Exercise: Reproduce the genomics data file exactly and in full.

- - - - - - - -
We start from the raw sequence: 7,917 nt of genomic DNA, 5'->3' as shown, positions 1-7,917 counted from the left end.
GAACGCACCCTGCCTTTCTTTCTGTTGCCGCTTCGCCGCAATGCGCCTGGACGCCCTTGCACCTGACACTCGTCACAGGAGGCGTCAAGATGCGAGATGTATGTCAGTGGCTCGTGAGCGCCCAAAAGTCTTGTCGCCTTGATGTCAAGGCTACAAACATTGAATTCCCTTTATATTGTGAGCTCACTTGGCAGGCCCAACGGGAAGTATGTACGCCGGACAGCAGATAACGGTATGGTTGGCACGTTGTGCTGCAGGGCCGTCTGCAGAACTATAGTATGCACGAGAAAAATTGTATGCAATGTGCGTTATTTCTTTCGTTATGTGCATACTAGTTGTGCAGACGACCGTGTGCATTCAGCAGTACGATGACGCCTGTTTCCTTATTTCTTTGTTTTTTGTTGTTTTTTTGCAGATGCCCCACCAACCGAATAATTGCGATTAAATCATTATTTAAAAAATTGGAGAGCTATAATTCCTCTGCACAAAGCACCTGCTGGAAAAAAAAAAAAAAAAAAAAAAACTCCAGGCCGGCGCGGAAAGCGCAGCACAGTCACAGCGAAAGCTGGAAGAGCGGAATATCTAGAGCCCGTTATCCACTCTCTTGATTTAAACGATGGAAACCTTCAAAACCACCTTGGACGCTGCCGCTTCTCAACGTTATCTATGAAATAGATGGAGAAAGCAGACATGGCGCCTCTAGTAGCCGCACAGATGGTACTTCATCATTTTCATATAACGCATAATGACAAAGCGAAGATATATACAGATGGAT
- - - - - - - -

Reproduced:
We start from the raw sequence: 7,917 nt of genomic DNA, 5'->3' as shown, positions 1-7,917 counted from the left end.
GAACGCACCCTGCCTTTCTTTCTGTTGCCGCTTCGCCGCAATGCGCCTGGACGCCCTTGCACCTGACACTCGTCACAGGAGGCGTCAAGATGCGAGATGTATGTCAGTGGCTCGTGAGCGCCCAAAAGTCTTGTCGCCTTGATGTCAAGGCTACAAACATTGAATTCCCTTTATATTGTGAGCTCACTTGGCAGGCCCAACGGGAAGTATGTACGCCGGACAGCAGATAACGGTATGGTTGGCACGTTGTGCTGCAGGGCCGTCTGCAGAACTATAGTATGCACGAGAAAAATTGTATGCAATGTGCGTTATTTCTTTCGTTATGTGCATACTAGTTGTGCAGACGACCGTGTGCATTCAGCAGTACGATGACGCCTGTTTCCTTATTTCTTTGTTTTTTGTTGTTTTTTTGCAGATGCCCCACCAACCGAATAATTGCGATTAAATCATTATTTAAAAAATTGGAGAGCTATAATTCCTCTGCACAAAGCACCTGCTGGAAAAAAAAAAAAAAAAAAAAAAACTCCAGGCCGGCGCGGAAAGCGCAGCACAGTCACAGCGAAAGCTGGAAGAGCGGAATATCTAGAGCCCGTTATCCACTCTCTTGATTTAAACGATGGAAACCTTCAAAACCACCTTGGACGCTGCCGCTTCTCAACGTTATCTATGAAATAGATGGAGAAAGCAGACATGGCGCCTCTAGTAGCCGCACAGATGGTACTTCATCATTTTCATATAACGCATAATGACAAAGCGAAGATATATACAGATGGAT